Nobody likes to think of their eventual demise and end-of-life planning, but having the proper arrangements and finances in place can be a final act of love for your family.
How Much Should I Budget?
To prepay your final expenses, you need to know what type of arrangements you want. Funeral expenses can vary greatly. In general, you will pay more for a burial than a cremation. The National Funeral Directors Association reported that the average adult funeral cost $4,265 in 2009. This does not include the cost of a casket or vault, which pushes the cost up to $7,755. Cemetery plots, markers and flowers all cost extra, which can make the total exceed $10,000.
Cremations generally cost less than burials. In fact, the leading reason people choose cremation is to save money, followed by saving land. However, your wishes should dictate your choices. To do that, you should ensure your family has the money needed at the time it’s needed.
Options include the following:
Traditional life insurance
You can use a whole life or term life policy to cover your funeral expenses. You can name a family member as beneficiary, with the understanding that he or she will use proceeds to cover funeral expenses. You will also want to ensure your beneficiary knows your funeral plans. Depending on your age and circumstances, you might opt to pay premiums over time or in a lump sum.
Burial or final expense insurance
A burial insurance policy is simply a form of life insurance that covers burial expenses. Most often a whole life policy, it builds cash value and premiums remain level throughout your life. Burial policies often have lower face values than other life policies, paying from $5,000 to $25,000 on your death; insurers will often write these policies with no medical exams. A final expense policy might have somewhat higher limits, as it’s intended to cover final expenses, including any final medical costs. You may be able to pay for these policies in low weekly or monthly installments.
You can name either a family member or a funeral home as the policy’s beneficiary. For many reasons, though, the latter might not be your wisest financial move. You or your family members might move outside the area; the funeral home could go out of business; your plans/needs might change.
Millions of Americans have entered into contracts with funeral homes to prearrange their funerals and prepay some or all of the expenses involved. Although an individual generally needs a life/health insurance license to sell life insurance, some states allow funeral directors to sell “pre-need plans.” Many of these are a specialized form of life insurance or an annuity that, upon your passing, will pay predetermined expenses of a funeral, cremation or burial. Funeral homes often promote pre-need plans as a way to relieve your loved ones of the duty of planning and paying for your funeral and of locking in current prices.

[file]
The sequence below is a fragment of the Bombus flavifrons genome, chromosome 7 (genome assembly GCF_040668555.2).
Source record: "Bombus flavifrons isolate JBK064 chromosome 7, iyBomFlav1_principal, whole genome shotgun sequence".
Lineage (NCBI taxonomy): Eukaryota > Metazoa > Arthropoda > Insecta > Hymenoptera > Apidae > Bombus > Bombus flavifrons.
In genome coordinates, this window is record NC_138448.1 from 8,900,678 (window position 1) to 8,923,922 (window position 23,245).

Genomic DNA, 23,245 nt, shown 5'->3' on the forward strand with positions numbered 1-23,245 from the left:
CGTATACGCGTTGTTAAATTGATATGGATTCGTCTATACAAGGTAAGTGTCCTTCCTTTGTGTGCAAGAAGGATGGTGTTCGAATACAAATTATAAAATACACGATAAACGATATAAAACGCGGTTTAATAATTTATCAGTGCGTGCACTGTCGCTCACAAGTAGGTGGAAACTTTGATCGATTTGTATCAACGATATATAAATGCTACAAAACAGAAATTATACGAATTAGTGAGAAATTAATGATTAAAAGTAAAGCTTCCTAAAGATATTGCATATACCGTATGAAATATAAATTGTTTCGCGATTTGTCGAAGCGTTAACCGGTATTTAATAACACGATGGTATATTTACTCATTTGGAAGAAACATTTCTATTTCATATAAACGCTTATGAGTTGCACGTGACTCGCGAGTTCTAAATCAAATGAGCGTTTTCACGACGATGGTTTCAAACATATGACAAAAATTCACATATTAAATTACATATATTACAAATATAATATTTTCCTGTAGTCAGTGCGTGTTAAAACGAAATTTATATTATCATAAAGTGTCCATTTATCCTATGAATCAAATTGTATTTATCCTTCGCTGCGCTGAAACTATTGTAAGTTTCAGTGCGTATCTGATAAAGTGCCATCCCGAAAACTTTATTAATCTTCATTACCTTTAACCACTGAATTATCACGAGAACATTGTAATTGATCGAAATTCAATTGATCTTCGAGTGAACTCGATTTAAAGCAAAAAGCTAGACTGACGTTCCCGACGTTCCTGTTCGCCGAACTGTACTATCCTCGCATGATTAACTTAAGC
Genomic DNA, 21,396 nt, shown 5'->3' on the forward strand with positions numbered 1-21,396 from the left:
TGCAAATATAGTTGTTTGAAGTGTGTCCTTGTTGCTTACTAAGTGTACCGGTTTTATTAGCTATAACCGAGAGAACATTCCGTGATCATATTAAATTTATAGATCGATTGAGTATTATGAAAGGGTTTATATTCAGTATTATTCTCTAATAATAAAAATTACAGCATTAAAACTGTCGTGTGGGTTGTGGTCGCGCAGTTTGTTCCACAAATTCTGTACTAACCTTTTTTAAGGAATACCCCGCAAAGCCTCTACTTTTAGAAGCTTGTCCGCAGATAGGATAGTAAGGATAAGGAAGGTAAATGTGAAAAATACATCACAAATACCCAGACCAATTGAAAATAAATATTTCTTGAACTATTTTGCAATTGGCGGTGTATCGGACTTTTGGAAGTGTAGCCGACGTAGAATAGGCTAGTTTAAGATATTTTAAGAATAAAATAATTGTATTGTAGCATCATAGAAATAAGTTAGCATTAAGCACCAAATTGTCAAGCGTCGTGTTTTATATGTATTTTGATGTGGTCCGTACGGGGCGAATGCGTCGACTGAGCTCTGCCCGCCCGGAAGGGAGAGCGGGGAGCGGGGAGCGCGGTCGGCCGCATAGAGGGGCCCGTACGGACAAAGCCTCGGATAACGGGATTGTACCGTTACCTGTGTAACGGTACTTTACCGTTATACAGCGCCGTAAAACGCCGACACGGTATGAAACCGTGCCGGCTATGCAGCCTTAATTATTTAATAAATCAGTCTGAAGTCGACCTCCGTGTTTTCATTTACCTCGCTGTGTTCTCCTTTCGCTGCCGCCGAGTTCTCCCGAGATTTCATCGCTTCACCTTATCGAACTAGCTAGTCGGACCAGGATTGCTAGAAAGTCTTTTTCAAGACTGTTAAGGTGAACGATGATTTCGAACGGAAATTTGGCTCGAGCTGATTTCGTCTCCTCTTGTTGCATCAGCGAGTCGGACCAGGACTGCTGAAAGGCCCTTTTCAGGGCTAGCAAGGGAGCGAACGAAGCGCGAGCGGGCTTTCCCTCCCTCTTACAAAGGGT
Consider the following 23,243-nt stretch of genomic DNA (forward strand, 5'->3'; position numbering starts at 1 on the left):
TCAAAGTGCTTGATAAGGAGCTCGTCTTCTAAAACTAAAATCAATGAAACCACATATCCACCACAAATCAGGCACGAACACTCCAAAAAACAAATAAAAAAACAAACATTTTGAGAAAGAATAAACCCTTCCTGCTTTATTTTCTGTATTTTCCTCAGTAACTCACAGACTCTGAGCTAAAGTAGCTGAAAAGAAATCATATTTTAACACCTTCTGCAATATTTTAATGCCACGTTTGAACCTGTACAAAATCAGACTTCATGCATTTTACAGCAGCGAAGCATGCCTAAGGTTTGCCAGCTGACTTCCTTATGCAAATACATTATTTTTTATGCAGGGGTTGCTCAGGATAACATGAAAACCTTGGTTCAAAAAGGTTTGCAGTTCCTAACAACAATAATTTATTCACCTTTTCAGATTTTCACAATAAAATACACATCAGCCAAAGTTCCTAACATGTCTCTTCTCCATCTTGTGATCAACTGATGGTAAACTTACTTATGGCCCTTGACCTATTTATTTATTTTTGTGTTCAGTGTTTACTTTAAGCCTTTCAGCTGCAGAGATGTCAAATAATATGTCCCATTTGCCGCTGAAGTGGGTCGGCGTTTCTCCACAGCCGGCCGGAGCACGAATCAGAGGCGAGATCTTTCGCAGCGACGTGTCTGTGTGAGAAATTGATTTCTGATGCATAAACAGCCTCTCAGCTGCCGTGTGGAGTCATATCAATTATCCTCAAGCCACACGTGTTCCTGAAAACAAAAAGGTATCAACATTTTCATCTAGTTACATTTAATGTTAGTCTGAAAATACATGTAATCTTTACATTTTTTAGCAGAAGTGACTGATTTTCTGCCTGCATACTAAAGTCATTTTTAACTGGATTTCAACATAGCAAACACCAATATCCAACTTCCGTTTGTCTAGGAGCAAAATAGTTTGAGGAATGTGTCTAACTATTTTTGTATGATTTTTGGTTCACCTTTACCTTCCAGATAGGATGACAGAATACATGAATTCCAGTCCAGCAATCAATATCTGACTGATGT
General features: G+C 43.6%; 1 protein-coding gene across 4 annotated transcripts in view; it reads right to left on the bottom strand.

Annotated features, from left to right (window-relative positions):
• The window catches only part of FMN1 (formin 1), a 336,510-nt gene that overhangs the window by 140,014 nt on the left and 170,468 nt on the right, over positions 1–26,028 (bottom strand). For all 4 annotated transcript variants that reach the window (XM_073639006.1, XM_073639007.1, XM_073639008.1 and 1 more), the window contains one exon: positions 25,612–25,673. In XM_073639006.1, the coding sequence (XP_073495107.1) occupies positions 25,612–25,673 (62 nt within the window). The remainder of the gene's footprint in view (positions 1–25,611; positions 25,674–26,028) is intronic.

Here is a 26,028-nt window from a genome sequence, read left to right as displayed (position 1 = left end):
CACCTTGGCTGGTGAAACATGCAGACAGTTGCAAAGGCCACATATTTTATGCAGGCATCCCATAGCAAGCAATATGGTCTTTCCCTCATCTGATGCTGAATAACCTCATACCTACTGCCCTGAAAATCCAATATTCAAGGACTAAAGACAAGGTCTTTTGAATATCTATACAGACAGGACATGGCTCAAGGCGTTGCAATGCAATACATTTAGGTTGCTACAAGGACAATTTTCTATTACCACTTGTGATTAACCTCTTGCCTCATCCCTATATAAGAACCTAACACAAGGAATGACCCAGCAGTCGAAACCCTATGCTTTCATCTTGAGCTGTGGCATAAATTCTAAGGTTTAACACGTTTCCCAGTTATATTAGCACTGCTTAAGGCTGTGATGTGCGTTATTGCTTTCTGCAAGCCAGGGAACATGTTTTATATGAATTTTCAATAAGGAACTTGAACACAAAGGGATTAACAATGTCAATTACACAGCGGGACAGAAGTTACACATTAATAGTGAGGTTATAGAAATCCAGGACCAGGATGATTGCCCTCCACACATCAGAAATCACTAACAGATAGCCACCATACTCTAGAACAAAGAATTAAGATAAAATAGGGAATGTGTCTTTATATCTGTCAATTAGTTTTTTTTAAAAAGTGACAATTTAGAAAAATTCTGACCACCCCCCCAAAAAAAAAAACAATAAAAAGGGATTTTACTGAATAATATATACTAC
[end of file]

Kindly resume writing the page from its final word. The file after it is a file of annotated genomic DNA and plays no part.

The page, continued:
As with any contract, be sure to read the fine print. Many pre-need plans do not cover all expenses. And since the funeral home is the beneficiary, your heirs lose control of the disposition of funds after your passing.
Read the Fine Print
According to the Federal Trade commission: Laws of individual states govern the prepayment of funeral goods and services; various states have laws to help ensure that these advance payments are available to pay for the funeral products and services when they’re needed. But protections vary widely from state to state, and some state laws offer little or no effective protection. Some state laws require the funeral home or cemetery to place a percentage of the prepayment in a state-regulated trust or to purchase a life insurance policy with the death benefits assigned to the funeral home or cemetery.
The FTC further cautions:
If you’re thinking about prepaying for funeral goods and services, it’s important to consider these issues before putting down any money: What are you are paying for? Are you buying only merchandise, like a casket and vault, or are you purchasing funeral services as well?
- What happens to the money you’ve prepaid? States have different requirements for handling funds paid for prearranged funeral services.
- What happens to the interest income on money that is prepaid and put into a trust account?
- Are you protected if the firm you dealt with goes out of business?
- Can you cancel the contract and get a full refund if you change your mind?
- What happens if you move to a different area or die while away from home? Some prepaid funeral plans can be transferred, but often at an added cost.
Be sure to tell your family about the plans you’ve made. Let them know where the documents are filed. If your family isn’t aware that you’ve made plans, your wishes may not be carried out. And if family members don’t know that you’ve prepaid the funeral costs, they could end up paying for the same arrangements. You may wish to consult an attorney on the best way to ensure that your wishes are followed.
Informal revocable trust account
You can set up this special type of trust fund at a bank. It can also be called an “in trust for,” “payable on death,” “as trustee for” account or a Totten Trust. You choose the beneficiary and deposit any amount you choose; the funds will transfer to the named beneficiary on your death outside of probate. Using life insurance to fund your final expenses has several advantages:
- Funds are available almost immediately upon presenting proof of death.
- Generally, life insurance proceeds pass to the beneficiary free of income taxes.
- You can change the beneficiary during your lifetime if your circumstances change.
- Buying coverage from a reputable, high-rated carrier provides a high rate of safety.